MetalMiner’s monthly Raw Steels MMI® – tracking finished steel and raw material prices across global markets – rose to a reading of 87 in January, an increase of 2.3 percent from December. Higher prices of iron ore, scrap and a 3.3 percent rise in Chinese slab kept the index moving up.
On the other hand, flat-rolled products haven’t experienced big movements during the month of December. Prices are in a bull market since June of this year, and this uptrend is still in force, but losing buying pressure. This loss of momentum makes us wonder how long this trend will last.
What to Watch For in 2014:
Strong momentum in the auto sector has being a key factor in supporting prices of US flat-rolled steel products and, as my colleague Lisa Reisman wrote recently, “Automotive demand will likely remain solid at least through the first half of 2014.” Also, a recovery in the US construction markets would contribute to domestic and global steel demand.
In regards to China, surveys showed that growth in the country’s services industries slowed last month, confirming a loss of steam from the largest producer and consumer of steel. The HSBC/Markit Economics services Purchasing Managers’ Index (PMI) declined to 50.9 in December, the lowest level since August 2011. The success of the Chinese government in rebalancing its economy will be a factor to watch in 2014.
The sustainability of higher steel prices in 2014 will continue to depend on the improvement in demand across regions, no further deterioration of the euro-zone debt crisis and higher raw material prices.
What This Means for Metal Buyers
Steel prices are finding support. On the other hand, a steady yet not strong uptrend makes us think about a possible top in prices in the short term. Buyers may want to take note of this before taking long positions. MetalMiner now features steel price forecasting.
Key Price Drivers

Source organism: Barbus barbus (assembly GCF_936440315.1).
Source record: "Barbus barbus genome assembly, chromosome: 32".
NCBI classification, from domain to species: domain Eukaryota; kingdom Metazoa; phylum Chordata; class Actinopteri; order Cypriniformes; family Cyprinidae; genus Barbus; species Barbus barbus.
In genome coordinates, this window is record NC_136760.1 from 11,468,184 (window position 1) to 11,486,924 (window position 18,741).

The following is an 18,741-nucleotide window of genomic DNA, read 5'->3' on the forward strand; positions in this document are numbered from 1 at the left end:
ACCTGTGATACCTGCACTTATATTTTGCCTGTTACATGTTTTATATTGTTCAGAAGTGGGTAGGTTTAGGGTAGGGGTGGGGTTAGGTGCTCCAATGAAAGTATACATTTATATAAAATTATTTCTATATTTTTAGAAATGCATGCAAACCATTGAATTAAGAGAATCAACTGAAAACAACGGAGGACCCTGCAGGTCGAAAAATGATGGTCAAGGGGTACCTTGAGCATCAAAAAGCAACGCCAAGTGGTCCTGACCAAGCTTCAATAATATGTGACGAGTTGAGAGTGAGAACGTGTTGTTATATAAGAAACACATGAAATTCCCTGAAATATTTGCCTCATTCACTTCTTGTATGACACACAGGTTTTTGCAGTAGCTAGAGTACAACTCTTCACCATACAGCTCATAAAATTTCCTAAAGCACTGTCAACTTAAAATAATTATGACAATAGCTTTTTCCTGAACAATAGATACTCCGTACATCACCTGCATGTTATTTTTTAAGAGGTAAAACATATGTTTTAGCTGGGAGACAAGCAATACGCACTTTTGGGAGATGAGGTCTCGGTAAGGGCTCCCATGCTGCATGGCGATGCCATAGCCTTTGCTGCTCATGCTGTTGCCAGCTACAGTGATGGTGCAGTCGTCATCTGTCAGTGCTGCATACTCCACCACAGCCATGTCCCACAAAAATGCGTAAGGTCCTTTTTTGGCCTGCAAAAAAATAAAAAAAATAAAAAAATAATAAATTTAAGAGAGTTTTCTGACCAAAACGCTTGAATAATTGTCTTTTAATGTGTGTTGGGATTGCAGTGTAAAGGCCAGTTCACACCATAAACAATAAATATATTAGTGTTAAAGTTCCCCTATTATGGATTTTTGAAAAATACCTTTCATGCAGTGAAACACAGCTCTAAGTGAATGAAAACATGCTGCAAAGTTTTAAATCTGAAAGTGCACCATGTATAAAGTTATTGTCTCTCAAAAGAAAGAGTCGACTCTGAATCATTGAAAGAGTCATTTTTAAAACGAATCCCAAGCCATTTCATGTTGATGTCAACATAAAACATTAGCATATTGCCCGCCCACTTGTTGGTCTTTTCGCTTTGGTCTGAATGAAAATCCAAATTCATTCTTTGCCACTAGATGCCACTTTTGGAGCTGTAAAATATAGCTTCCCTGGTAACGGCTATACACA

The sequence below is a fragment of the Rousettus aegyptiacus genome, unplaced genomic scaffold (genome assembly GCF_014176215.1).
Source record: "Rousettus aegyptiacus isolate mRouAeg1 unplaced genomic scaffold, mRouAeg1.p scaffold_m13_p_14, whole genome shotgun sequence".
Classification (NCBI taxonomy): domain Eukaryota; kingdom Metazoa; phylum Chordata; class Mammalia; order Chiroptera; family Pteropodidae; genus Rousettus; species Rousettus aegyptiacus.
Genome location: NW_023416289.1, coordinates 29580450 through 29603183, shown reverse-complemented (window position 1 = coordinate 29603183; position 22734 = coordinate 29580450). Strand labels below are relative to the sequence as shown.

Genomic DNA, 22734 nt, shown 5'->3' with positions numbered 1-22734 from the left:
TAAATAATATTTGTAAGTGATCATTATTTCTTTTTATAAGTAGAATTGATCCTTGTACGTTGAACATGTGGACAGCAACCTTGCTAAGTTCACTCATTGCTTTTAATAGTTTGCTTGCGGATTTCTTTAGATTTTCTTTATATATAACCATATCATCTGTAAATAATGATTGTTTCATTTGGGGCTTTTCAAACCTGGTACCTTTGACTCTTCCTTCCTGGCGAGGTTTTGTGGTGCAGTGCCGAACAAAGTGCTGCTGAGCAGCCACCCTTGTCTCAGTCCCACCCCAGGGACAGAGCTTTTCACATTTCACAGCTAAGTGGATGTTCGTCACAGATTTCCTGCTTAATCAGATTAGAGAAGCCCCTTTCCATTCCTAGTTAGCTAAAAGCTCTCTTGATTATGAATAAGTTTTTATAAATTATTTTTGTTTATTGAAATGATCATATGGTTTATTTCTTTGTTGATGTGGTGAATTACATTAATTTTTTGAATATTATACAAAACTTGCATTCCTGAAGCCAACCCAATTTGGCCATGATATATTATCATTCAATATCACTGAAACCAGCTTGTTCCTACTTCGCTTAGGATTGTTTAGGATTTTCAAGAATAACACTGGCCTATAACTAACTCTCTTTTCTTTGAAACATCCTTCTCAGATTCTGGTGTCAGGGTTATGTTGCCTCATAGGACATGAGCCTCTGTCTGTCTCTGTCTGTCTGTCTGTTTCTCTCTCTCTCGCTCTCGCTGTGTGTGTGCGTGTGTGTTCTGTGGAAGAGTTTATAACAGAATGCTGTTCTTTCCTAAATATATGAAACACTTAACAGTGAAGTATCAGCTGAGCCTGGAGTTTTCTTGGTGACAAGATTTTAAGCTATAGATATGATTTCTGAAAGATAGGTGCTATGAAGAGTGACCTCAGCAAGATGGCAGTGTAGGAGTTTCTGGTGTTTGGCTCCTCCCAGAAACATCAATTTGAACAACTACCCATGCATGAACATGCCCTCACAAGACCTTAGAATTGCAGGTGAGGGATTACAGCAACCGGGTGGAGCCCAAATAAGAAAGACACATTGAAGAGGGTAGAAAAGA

On the LME, the 3-month price of steel billet climbed 18.8 percent, settling at $285.00 per metric ton. The price of US shredded scrap rose 6.5 percent over the past month to $410.00 per short ton, the second straight month of gains. At $236.35 per metric ton, the price of Chinese coking coal finished the month 2.9 percent higher. This was the second straight month of declines.
For the second month in a row, the price of Chinese slab increased, rising 2.6 percent over the past month to $596.66 per metric ton. Finishing the month at $612.24 per metric ton, Korean pig iron recorded a 1.6 percent increase. The spot price of the US HRC futures contract saw its value rise 1.4 percent to $675.00 per short ton.
Korean steel scrap prices fell 7.0 percent to $313.24 per metric ton after rising the previous month. Last month, the 3-month price of the US HRC futures contract dropped 2.9 percent to $633.00 per short ton.
At a price of $514.02 per metric ton, Chinese billet did not budge the entire month.
The Raw Steels MMI® collects and weights 13 global steel and raw material price points to provide a unique view into global steel price trends over a 30-day period. For more information on the Raw Steels MMI®, how it’s calculated or how your company can use the index, please drop us a note at: info (at) agmetalminer (dot) com.